An undocumented immigrant who came to the U.S. as an infant, completed law school and passed the California state bar exam may be denied a license to practice. The California Supreme Court is currently considering the case of Sergio Garcia, a 36 year old native of Mexico. The U.S. Justice Department has already stated that Garcia is not eligible for a law license under a 1996 federal law that bars undocumented aliens from obtaining professional licenses, but the California Supreme Court could ignore these federal declarations if the state legislature takes action in the next 90 days.
As a longtime immigration attorney, I understand the immense time and effort that Mr. Garcia expended to try to become a lawyer. In this particular case, despite federal prohibitions, Mr. Garcia may benefit from the swirling debate about immigration reform. If the California legislature were to make a political statement, then Mr. Garcia may receive a law license.
Garcia was brought to the U.S. as an infant but traveled between the U.S. and Mexico until he was 17 when he permanently began to reside in the U.S. He attended community college while working at a grocery store. He attended Cal Northern School of Law in Chico and passed the state bar exam on his first attempt, something only about half of all law school graduates accomplish.
Sergio Garcia’s case is currently under consideration by the California Supreme Court which has yet to issue a ruling. The justices on the court, however, have made statements that strongly indicate they will not rule in Garcia’s favor because federal law prohibits licensing undocumented immigrants. This law specifies that any governmental entity that receives public money from licensing persons without legal status. lawyer on behalf of Garcia have argued that the attorney licensing is funded not by public money but by dues paid by attorney in the state.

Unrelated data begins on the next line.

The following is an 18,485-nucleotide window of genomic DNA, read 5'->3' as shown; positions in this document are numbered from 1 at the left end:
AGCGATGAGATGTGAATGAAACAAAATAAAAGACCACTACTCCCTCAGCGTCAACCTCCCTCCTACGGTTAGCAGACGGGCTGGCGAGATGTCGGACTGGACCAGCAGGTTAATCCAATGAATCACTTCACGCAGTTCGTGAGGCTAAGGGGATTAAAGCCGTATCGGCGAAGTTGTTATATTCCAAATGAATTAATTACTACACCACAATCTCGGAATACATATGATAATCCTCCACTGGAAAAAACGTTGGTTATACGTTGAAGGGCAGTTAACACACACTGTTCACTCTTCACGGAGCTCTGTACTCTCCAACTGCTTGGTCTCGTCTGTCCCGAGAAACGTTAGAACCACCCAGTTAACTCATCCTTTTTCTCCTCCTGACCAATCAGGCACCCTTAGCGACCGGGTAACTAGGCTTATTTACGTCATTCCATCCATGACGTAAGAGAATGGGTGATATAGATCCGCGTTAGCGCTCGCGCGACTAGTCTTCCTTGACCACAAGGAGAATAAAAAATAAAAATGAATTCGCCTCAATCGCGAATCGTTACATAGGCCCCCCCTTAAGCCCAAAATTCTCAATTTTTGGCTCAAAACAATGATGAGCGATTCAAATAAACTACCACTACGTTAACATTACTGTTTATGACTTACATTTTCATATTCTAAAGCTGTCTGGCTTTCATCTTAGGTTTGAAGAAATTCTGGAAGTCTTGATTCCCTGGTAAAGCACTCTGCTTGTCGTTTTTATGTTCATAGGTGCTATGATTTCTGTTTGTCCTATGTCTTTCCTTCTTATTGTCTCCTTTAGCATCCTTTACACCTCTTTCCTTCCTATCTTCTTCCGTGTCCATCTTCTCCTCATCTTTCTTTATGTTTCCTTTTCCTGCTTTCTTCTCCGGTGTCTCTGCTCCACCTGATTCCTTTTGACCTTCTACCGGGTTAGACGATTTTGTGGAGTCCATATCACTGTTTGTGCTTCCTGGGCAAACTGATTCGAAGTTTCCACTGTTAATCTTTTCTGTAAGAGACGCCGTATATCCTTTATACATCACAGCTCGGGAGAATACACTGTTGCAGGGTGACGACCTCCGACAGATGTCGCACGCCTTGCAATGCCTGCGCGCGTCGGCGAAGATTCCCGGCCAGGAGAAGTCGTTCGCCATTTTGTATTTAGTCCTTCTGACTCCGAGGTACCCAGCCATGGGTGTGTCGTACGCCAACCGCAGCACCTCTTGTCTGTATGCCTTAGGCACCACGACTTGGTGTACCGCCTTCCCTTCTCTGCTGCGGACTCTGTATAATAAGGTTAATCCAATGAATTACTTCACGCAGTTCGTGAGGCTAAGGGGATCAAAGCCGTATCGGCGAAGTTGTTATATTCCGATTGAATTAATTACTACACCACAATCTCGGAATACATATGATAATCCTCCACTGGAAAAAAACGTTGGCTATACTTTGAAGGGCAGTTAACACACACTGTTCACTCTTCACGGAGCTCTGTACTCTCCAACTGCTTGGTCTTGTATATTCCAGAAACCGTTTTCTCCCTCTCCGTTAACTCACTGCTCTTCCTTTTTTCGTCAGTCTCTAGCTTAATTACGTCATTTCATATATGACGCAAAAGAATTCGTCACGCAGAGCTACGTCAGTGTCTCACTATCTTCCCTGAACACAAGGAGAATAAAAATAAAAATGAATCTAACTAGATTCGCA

There is some debate about whether Garcia could even practice if he were to obtain a law license. Some legal experts contend that Garcia could not legally represent clients in legal matters due to his continuing violation of federal immigration laws. Garcia would have to work independently because no law firm could legally hire him.
Garcia has stated that should the California Supreme Court decide not to grant him a license, he will continue to fight to obtain his license. He will have to work through the state legislature to change current laws or perhaps take his case to the federal courts.
Having served as an immigration attorney for many years, I recognize that Mr. Garcia’s plight is not entirely just, but his case may shine a spotlight on the much larger issue of how to deal with the almost 11 million undocumented immigrants currently residing in the U.S. Many are like Garcia who has worked hard to serve as self-sufficient, contributing members of American society.
Lyttle Law Firm, PLLC provides legal advice to clients in the fields of immigration and family law. To learn how Lyttle Law Firm may be able to help you with your legal problems, please call (512) 215-5225.